Learn how to make your insurance business grow to new heights with tips and tools in this guide, and serve your clients using Talage technology.Read More
The answer to whether or not you should buy insurance leads is not unlike other questions about your individual business. It depends…typical political answer for an election year, right? But in this case, “it depends” is the truth. It depends on how your agency operates. It depends on what kind of energy you are looking to put behind. It depends on what the bandwidth of your staff is. There are agencies who have built multi-million dollar books on purchased leads. And there are many who paid for a list and got zero return on investment.
To quote the greatest one-hit wonder of the ’90s, You Get What You Give. If you buy insurance leads keep in mind it’s not any sort of magic bean. If you drop them in the dirt, they will not sprout a beanstalk. They are, however, a tool that can be utilized in conjunction with a host of other tools to build your reputation, and in turn, grow your book of business. As someone who has sold insurance and other financial products my entire career, I can tell you, there is no one quick-fix solution. The real secret to successful selling, of any kind, is persistence and work ethic.
All Leads Are Not Created Equal
If you’re looking to buy insurance leads (and I’ve done it), it’s best to start with the end in mind. Start with simple questions, like, “are you going for quality or quantity?” To answer that question, you need to look at the average lifetime value of the prospects versus the average estimated cost of acquisition.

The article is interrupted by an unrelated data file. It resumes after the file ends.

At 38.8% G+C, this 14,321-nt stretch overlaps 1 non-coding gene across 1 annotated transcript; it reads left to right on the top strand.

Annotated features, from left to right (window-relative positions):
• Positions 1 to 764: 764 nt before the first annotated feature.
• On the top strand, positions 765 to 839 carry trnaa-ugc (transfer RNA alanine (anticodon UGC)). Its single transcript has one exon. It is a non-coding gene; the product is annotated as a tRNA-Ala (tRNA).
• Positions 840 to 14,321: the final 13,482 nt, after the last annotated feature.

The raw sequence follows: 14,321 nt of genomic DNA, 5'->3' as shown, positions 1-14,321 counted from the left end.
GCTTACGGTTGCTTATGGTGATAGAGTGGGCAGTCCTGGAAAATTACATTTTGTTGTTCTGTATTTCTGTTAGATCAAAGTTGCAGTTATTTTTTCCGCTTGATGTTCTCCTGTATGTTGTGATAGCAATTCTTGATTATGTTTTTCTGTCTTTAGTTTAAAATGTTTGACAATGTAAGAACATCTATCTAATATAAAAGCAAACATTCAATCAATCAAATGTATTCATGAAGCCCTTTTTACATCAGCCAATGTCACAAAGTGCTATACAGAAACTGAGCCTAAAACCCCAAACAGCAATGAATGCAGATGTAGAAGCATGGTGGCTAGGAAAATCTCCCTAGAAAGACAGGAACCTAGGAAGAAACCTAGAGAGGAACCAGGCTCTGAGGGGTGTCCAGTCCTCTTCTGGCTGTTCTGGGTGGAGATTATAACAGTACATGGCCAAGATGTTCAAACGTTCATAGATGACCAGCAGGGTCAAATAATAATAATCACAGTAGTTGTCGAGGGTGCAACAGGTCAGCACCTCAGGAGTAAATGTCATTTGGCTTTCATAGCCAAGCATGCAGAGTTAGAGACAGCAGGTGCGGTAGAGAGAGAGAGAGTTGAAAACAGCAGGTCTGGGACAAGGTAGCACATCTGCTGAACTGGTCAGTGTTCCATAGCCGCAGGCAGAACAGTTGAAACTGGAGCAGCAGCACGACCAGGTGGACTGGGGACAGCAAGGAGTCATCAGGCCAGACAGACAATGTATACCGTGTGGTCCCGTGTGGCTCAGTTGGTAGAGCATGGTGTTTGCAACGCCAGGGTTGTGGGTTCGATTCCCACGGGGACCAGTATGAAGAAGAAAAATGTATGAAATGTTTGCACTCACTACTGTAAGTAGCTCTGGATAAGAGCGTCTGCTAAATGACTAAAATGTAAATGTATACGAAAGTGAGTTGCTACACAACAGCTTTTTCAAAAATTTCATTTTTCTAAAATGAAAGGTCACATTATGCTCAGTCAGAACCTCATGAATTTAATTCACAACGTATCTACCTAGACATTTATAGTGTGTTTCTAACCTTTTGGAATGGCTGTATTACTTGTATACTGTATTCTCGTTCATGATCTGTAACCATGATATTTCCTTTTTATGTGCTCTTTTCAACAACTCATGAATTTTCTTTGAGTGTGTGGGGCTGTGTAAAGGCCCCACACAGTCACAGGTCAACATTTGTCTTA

If the average lifetime value of a customer is small it probably makes sense to go after quantity because you’re going to want to get as many of them as possible to maximize your investment in these leads. Now, if you are looking to land a few whales, you’re going to need higher quality leads but you don’t need as many. You only need to land a few of them for the whole equation to pencil out.
After you’ve figured out if you’re going with a fishnet or a more precise, fly fishing rod, the next step is understanding the leads themselves. Lead generation companies source those leads from all kinds of places. The best companies are sourcing them from multiple places. You need to know what those sources are and how they’ll impact the quality and depth of the leads.
Different leads will also contain different types of information – like the company name and a point of contact. If you’re going after larger accounts, the contact points are going to be very important. You need to make sure the leads are not only getting you into the company but into that company in the right place. Is this the decision-maker for the product you are offering? Big companies may have one contact for P&C insurance and another one for benefits, whereas a small company likely has one or two people who make all those decisions.
It’s important to understand what you are buying and set your expectations accordingly. If you want to sell 100 small business policies at $100 annual revenue per account, you aren’t going to want to spend a ton of money per lead. It’s not that one type of lead (big or small) is better or worse, there are pros and cons to each model, but you must understand that they are different and there is a different cost that you are will spend for each.
Sell How You Want to Buy
Something I’ve tried to do throughout my career in sales is to understand if the people buying from me have similar preferences to how I like to buy from other people. I’ve worked for sales managers who would push different methods and different strategies, and I always come back to, how do I want to buy?